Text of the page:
Title: Tiffany Girl
Author: Deeanne Gist
Publisher: Howard Books
“Being a New Woman isn’t exactly how I’d pictured it. Don’t misunderstand, I love the independence and I love working at Tiffany’s, absolutely love it, but things just aren’t what I expected,” Flossie explains in Deeanne Gist’s novel, Tiffany Girl.
At five hundred and forty-four pages, this thick hardbound targets those who enjoy Christian historical fiction during America’s late nineteenth century concerning women’s rights. With no profanity, sexual scenes, or extreme violence, topics of physical, mental, and verbal abuse of women may not be appropriate for immature readers. With acknowledgements, a note to the reader, and prologue at the beginning of the book, an author’s note regarding facts versus fiction, credits, a reading group guide with enhancements and a conversation with the writer complete the book.
Having received several writing awards, author Gist has sold three-quarters of a million books, mainly geared toward fun historical romances. Living in Texas with her husband, she has four grown children.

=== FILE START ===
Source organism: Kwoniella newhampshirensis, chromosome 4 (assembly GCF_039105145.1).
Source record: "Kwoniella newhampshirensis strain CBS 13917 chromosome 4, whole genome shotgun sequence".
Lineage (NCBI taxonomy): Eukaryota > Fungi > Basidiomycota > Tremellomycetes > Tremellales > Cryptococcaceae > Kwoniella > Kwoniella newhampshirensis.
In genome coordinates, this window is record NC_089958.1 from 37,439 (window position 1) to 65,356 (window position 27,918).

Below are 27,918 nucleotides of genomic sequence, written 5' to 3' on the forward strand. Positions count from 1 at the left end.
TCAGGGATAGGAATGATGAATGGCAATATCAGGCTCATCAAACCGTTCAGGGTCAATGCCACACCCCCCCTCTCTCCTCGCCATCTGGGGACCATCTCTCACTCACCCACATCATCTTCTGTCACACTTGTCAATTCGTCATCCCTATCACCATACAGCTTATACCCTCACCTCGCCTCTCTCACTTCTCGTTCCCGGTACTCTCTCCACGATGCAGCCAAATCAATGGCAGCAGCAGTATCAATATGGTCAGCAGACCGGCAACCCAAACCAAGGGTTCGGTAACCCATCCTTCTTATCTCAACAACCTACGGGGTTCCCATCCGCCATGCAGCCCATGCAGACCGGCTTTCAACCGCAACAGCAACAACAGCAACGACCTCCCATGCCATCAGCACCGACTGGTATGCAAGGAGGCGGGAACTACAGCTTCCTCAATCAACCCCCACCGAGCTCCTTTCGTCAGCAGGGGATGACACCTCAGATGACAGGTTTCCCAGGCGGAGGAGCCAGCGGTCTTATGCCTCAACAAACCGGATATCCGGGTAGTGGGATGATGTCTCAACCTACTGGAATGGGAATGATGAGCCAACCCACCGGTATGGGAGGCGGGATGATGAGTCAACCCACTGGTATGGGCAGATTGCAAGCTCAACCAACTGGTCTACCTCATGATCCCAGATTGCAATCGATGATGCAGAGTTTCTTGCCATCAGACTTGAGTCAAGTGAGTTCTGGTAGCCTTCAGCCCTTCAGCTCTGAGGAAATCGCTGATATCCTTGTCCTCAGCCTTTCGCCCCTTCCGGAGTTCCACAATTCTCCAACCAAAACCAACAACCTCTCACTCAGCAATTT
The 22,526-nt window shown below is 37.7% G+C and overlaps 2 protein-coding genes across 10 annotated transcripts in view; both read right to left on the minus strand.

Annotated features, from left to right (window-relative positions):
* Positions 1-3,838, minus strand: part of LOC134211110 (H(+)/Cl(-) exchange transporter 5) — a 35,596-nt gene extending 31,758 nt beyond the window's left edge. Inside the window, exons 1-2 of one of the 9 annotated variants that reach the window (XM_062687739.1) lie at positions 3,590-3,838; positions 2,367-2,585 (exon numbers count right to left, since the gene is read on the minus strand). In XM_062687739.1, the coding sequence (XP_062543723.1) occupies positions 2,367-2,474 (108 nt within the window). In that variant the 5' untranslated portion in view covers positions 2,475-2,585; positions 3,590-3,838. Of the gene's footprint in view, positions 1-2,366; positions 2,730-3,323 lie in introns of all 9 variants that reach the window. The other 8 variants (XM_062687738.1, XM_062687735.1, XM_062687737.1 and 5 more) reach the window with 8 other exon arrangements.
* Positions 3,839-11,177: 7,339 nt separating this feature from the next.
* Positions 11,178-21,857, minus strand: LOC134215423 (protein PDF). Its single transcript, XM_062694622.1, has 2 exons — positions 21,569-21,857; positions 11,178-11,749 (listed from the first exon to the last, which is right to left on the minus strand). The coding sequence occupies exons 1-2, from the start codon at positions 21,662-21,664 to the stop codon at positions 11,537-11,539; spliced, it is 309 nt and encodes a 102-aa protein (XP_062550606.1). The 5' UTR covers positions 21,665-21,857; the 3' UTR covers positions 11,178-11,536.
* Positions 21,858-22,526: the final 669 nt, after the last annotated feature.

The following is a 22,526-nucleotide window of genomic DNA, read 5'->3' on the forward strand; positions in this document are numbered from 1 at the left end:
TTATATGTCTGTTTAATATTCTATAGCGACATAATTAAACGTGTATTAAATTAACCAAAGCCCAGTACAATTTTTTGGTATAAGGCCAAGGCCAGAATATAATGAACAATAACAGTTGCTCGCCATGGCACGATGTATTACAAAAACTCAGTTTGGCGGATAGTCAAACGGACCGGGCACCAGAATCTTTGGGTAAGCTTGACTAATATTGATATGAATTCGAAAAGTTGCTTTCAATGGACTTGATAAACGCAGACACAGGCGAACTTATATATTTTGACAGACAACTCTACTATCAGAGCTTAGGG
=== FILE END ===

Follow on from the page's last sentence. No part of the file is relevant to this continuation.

In this tale based loosely on a true story, twenty-one-year-old Flossie Jayne detests sewing alongside her mother to make ends meet. Deciding she wants to become a New Woman who can make her decisions and money, she moves to a New York boarding house and lands a job with the famous Tiffany stained glass maker because the men working there went on strike.
Loving her newly found freedom, the naïve young adult who loves to paint is fascinated with her life of employment although it involves endless hours preparing glass windows for the chapel Tiffany plans to display at Chicago’s 1893 World’s Fair.
Fellow boarder Reeve Wilder, a shy and awkward newspaper reporter, is captivated by the outgoing chatterbox, wanting to protect her from the bustle pinchers that want to have their way with women. Initially finding her obnoxious, he is asked to write a fictional series about the life of New Women and uses her as his model.
As the two slowly morph from their sheltered cocoons, they start noticing each other and their attraction. As entertaining Flossie works her way into Reeve’s chauvinistic heart, both are forced to change their feelings about women working.
While learning about the colorful stained glass procedures and the women’s revolutionary movement, readers get caught up in how love alters one’s perspective when it comes to happiness and contentment.
Mentioning little Christianity, Gist does an excellent job keeping her characters engaged, whether it be a widow yearning for a son, the sensitive Tiffany owner, or the several women known as Tiffany Girls who would only be allowed to work if they stayed unmarried.
Thanks to Howard Books for furnishing this complimentary book in exchange for a review based on the reader’s opinions.
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GRAMMARLY was used to check for errors in this review.